How does one go about reducing cow flatulence?

As part of its plan to reduce U.S. greenhouse gas emissions, the Obama administration is targeting the dairy industry to reduce methane emissions in their operations.

This comes despite falling methane emission levels across the economy since 1990.

The White House has proposed cutting methane emissions from the dairy industry by 25 percent by 2020. Although U.S. agriculture only accounts for about 9 percent of the country’s greenhouse gas emissions, according to the Environmental Protection Agency, it makes up a sizeable portion of methane emissions — which is a very potent greenhouse gas.

Some of these methane emissions come from cow flatulence, exhaling and belching — other livestock animals release methane as well.

“Cows emit a massive amount of methane through belching, with a lesser amount through flatulence,” according to How Stuff Works. “Statistics vary regarding how much methane the average dairy cow expels. Some experts say 100 liters to 200 liters a day… while others say it’s up to 500 liters… a day. In any case, that’s a lot of methane, an amount comparable to the pollution produced by a car in a day.”

Just how do you reduce methane emissions from cattle, other than reducing the number of cattle in the country? The EPA talks about “new technology” and “methane capture”. I’m going to invest in Beano stock, me.


More on the Renewable Fuel Standard

I haven’t been eager to talk about the Renewable Fuel Standard; I have friends who are farmers, I come from a family of farmers (although none are in the business anymore), and, if I had to choose any other occupation, I would like to farm.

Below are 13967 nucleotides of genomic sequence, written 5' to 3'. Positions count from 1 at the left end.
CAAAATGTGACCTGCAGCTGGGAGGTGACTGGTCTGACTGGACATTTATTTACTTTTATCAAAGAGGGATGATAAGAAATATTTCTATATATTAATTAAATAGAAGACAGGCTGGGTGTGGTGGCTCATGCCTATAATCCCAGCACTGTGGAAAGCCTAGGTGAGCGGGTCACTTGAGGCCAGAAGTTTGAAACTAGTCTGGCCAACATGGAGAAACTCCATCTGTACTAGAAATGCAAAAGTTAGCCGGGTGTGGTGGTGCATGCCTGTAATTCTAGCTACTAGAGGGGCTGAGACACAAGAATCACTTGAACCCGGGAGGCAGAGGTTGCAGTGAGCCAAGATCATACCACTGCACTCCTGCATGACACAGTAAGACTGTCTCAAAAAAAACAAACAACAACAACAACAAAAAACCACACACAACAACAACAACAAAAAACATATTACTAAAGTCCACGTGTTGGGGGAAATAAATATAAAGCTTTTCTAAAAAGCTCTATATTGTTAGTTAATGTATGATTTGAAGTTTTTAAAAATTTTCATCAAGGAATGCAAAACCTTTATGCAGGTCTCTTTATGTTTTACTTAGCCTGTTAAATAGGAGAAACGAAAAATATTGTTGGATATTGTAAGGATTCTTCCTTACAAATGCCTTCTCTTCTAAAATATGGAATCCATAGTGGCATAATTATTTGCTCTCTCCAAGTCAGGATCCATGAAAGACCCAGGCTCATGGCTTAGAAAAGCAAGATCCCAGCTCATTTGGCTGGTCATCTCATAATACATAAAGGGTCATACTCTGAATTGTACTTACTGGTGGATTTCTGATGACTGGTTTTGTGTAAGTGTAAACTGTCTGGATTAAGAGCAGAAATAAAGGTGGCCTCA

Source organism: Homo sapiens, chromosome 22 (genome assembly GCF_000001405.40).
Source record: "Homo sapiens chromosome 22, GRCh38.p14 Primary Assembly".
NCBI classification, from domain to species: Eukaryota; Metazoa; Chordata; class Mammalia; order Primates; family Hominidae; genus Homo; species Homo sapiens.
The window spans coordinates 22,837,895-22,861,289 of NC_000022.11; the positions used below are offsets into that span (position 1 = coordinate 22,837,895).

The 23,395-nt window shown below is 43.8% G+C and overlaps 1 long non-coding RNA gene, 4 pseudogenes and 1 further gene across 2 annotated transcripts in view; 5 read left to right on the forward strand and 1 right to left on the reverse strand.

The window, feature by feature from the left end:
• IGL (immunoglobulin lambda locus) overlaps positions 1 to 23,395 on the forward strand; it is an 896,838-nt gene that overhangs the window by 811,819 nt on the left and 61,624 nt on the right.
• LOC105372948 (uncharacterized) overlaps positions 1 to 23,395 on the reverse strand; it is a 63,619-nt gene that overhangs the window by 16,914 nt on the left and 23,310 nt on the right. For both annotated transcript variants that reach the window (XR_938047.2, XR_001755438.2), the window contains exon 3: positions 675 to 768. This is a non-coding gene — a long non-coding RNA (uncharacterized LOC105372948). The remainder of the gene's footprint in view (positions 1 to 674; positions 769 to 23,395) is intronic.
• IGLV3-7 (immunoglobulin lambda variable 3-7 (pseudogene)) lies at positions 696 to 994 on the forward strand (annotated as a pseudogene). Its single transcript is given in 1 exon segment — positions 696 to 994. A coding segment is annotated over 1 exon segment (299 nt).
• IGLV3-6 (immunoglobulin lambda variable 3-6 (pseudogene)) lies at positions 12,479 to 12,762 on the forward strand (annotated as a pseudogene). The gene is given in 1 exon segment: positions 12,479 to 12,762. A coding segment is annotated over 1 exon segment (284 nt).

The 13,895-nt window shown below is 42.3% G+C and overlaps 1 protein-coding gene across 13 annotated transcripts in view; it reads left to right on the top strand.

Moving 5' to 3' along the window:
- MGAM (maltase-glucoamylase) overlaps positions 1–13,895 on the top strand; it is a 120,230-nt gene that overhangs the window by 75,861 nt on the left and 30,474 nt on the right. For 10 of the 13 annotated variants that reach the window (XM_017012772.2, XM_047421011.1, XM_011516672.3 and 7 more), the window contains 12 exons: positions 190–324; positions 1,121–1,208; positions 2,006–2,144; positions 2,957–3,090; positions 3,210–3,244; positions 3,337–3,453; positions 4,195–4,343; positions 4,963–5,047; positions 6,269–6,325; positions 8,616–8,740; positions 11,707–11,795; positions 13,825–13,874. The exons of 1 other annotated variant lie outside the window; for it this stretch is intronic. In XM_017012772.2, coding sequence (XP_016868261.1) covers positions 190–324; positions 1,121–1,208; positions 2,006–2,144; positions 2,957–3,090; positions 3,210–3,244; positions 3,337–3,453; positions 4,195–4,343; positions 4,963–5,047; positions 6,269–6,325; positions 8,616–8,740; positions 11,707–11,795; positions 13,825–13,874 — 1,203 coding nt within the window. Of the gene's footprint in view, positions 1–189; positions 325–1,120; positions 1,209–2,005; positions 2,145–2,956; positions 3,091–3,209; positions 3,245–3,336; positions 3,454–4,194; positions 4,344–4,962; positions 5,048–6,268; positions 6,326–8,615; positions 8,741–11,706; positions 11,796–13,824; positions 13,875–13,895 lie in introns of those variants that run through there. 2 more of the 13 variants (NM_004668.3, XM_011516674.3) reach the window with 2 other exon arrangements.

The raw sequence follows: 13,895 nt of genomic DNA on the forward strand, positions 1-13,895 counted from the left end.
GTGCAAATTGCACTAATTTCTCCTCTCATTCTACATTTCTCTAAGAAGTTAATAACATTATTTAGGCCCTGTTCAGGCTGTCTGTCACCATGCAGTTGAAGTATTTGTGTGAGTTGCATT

The Renewable Fuel Standard is an EPA requirement that fuel sold in the United States include an increasing amount of  “renewable fuels”, ethanol, cellulosic alcohol (methyl alcohol), and biodiesel. From 9 billion gallons in 2008, the volume of renewable fuel is supposed to increase to 36 billion gallons by 2022. Production of cellulose-based fuel and biodiesel has proven unprofitable and unacheivable. Production of ethanol, mostly from corn, has given a huge boost to corn prices, causing farmers to shift from production of other crops to corn.

Because gasoline sales have leveled off (recession, improving fuel mileage), we have reached a “blend wall”; to continue meeting RFS requirements, refineries would have to blend more than 10% ethanol in highway fuel. This has proven to be damaging to engines, so the EPA has proposed to alter the requirements downward.

The ethanol industry is not happy, and the governors of 5 midwestern states have written a letter to the President.

In a joint letter to the president, Environmental Protection Agency Administrator Gina McCarthy and Agriculture Secretary Tom Vilsack, Iowa Gov. Terry Branstad, Kansas Gov. Sam Brownback, Minnesota Gov. Mark Dayton, Nebraska Gov. Dave Heineman, North Dakota Gov. Jack Dalrymple and South Dakota Gov. Dennis Daugaard argue in defense of the ethanol standard. The letter stresses the importance of ethanol as it diversifies America’s energy portfolio, gives consumers choices at the pump, supports economic development in rural communities and reduces harmful emissions across the nation.

Providing evidence of their claims, the governors point to an Iowa State University estimate that says “corn prices alone could drop 19 cents per bushel based on the proposed rule, which could bring corn prices below the cost of production for many farmers. The proposed EPA rule could also cause a ripple effect on agribusiness, our communities, and the entire economy.” …

“Specifically, we hope that you will encourage the EPA to increase the biodiesel volume to reflect current production levels, modify the cellulosic target to match production expectations, and reinstate the statutory conventional renewable fuel target since there is clearly no domestic supply shortage.” …

In other words, “Revising the rule will hurt a wealthy constituency, and we can’t have the free market determining the price of corn.” Keep in mind, 4 out of 5 of these governors are Republican.

The government needs to get out of the practice of subsidizing businesses of any kind. I am sure these governors would have denounced the Solyndra debacle, but “don’t mess with my corporate welfare!”

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